Reading: Seeing with your ears – Spielberg and sound design

There are three ways you can build up tension in a scene – camerawork, pace, music.

Films have two ways into your brain: eyes and ears. When you are watching a film, these two senses are interconnected.

The visual side of the film gets the most attention because it is in front of you. But the visuals are in many ways the ‘face of the operation’. The sound ‘is actually the puppet master, the one that really holds the power.’

Sound affects what you see and from what perspective you see it.

As soon as the audio starts, you should be placed within a perspective. The sound design picks specific sounds out to tell the story within the scene.

In film, you see with your ears. The power of sound design is its invisibility behind the image. If dialogue sounds close, then the viewer is close to the person that is speaking, wherever they are.


Example: Munich (2005) dir. Stephen Spielberg

The Assassins arrive outside an apartment building to detonate a hidden bomb.

The 4′ 50″ scene is without music and almost entirely without dialogue. How is the tension built within the scene?

By building a bed of constant, noisy, city ambiance, and singling out and stringing together like beads on a wire, key noises that the tell the story.

The background that Eric Bannagh and his team are going to assassinate a man in his home by getting him to answer a phone they have secretly installed a bomb in.

The string of isolated plot sounds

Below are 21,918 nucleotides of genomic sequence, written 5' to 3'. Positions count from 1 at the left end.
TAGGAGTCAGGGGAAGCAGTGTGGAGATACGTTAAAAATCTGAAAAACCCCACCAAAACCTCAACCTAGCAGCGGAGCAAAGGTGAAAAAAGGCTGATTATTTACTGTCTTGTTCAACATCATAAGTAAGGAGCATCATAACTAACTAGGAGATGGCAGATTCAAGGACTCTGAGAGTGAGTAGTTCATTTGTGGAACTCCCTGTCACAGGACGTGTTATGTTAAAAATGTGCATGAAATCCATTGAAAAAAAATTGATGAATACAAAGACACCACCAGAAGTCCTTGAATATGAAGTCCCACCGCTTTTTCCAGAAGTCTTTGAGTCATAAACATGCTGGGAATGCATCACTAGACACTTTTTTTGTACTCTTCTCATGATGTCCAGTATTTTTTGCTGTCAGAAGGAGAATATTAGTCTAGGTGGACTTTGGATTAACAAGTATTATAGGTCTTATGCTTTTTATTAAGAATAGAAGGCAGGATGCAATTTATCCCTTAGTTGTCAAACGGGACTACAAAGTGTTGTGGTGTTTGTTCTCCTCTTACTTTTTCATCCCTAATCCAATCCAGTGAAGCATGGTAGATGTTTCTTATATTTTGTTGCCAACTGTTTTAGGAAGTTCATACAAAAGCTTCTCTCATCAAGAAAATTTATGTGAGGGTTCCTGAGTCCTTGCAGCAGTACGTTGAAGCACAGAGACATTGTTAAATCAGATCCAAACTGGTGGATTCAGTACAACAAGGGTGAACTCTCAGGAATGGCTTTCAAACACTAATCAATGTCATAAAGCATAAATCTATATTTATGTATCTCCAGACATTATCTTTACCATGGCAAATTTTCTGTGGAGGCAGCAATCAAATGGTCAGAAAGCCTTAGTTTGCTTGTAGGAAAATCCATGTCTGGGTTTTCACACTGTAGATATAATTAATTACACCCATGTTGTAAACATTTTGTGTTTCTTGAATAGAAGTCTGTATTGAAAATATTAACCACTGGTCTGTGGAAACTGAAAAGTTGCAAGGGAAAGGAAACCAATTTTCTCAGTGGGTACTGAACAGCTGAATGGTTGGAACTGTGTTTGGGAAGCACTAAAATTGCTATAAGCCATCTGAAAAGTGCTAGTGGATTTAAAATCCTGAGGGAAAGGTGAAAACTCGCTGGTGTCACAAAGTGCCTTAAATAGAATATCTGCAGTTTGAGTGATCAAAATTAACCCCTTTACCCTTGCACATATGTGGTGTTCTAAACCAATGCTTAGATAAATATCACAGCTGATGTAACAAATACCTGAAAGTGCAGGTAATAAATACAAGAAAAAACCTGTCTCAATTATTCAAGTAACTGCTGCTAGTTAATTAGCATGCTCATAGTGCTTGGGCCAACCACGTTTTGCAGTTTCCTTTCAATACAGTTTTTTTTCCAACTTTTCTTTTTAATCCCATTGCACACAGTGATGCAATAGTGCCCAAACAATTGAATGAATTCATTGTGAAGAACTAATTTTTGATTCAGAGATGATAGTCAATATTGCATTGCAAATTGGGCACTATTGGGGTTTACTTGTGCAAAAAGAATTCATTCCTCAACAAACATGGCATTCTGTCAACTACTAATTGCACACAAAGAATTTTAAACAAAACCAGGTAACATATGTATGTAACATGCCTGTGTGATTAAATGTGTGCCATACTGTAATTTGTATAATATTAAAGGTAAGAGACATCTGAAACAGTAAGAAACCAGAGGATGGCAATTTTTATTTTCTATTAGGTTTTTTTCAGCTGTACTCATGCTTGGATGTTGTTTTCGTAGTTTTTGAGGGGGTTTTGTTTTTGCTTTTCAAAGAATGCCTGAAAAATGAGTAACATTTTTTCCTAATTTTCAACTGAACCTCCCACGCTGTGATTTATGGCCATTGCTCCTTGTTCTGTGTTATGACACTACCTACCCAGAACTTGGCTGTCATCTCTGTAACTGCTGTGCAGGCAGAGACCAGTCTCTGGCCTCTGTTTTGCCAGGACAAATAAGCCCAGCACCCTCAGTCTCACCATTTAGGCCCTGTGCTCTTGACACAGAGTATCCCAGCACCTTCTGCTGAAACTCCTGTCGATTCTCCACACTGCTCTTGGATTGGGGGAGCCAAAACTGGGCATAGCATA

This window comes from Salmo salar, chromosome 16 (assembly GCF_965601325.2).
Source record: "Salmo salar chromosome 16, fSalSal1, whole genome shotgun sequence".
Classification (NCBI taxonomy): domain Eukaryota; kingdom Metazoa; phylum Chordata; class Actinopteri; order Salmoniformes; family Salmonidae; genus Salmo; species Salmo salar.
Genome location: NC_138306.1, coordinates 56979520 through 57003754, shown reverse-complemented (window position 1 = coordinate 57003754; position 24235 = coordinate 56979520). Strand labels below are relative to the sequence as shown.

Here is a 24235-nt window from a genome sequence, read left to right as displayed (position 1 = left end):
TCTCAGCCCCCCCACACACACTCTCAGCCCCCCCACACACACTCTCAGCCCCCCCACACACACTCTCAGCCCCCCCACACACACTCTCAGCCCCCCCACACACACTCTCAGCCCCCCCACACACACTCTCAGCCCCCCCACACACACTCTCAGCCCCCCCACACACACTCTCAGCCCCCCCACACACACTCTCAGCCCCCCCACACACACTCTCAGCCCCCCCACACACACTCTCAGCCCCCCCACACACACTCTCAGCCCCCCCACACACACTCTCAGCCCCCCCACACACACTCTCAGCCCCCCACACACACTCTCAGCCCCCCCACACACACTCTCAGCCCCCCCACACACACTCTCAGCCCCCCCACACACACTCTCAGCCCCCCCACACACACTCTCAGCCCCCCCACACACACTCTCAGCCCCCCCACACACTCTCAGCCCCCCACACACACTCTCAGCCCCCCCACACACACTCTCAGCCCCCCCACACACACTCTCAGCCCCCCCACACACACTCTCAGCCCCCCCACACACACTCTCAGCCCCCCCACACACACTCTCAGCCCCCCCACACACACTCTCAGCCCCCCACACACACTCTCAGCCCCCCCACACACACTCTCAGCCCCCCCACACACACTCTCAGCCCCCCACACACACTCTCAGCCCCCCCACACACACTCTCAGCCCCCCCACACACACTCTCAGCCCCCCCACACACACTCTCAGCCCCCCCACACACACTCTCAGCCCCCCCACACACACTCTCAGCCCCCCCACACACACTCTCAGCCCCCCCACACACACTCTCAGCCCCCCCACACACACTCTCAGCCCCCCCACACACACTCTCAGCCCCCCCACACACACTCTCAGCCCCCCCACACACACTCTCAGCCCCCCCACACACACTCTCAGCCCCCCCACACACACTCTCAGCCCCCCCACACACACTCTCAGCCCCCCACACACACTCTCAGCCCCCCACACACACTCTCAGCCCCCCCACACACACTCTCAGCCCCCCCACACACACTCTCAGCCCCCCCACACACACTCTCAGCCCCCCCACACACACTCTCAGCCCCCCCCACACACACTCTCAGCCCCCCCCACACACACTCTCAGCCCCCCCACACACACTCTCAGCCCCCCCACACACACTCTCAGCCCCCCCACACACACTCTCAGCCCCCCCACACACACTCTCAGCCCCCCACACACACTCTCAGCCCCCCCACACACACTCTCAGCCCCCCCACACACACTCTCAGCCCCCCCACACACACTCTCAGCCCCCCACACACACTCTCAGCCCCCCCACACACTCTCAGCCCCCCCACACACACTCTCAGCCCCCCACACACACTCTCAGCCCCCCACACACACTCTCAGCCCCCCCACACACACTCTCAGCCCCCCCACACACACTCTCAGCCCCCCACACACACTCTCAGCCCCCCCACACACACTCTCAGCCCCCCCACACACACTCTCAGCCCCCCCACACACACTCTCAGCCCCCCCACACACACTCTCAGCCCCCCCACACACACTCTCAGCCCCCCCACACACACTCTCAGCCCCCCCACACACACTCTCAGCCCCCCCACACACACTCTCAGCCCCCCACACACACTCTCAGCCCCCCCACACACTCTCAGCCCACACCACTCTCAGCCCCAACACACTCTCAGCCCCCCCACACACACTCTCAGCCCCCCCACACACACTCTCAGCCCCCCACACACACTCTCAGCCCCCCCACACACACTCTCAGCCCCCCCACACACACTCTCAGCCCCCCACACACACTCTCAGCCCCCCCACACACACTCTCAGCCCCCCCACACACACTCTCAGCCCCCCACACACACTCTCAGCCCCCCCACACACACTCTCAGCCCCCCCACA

• the car with the assassins arrives
  • the dialogue of the targets wife and young daughter, and their car going away
  • the coins and rotary phone that make the call
  • the priming of the detonator
  • the truck passing by

The first moment of trouble in the scene comes in sound. Up until this point in the scene, isolated noises represent the steps of the plan going smoothly. The truck passing by represents a break in that chain and a hitch in the plan. At this point the ambience outside starts to take on some strange qualities. There’s a high pitched whine, like a train stopping, on top of everything. Just like the moving truck blocks the assassins view, the movers talking keeps them from hearing the daughter’s car returning back to the apartment. We hear her footsteps, not her voice this time, which continue indoors. In the apartment the ambience is quiet. The incredible thing about this scene is that Spielberg builds the tension, not by working towards a great crescendo of noise, but by gradually subtracting elements. While the daughter is in the apartment, the danger is signalled by a single sound effect, the rotary dial of the telephone. The climax to the scene is silence. It’s a silence that works so well because it anticipates the noise of an explosion to come. At this point, the ambience has become really impressionistic. When it comes back in, it has echo that reverbs the hurried footsteps and an anxious siren. The whole sound universe corresponds in a way to the assassins, to their feelings and their nerves.

This scene is made with no dialogue, no music, just camera work and sound design.


Key points for me

When making a film always ask myself ‘what do my ears see?’ Because sound affects what the viewer sees and the perception from which they see it, I should build scenes using camera work and pace, and a sound design that carefully picks out key sounds to tell the story.


Nerdwriter (2018) Aeon At: (Accessed on 14 October 2018)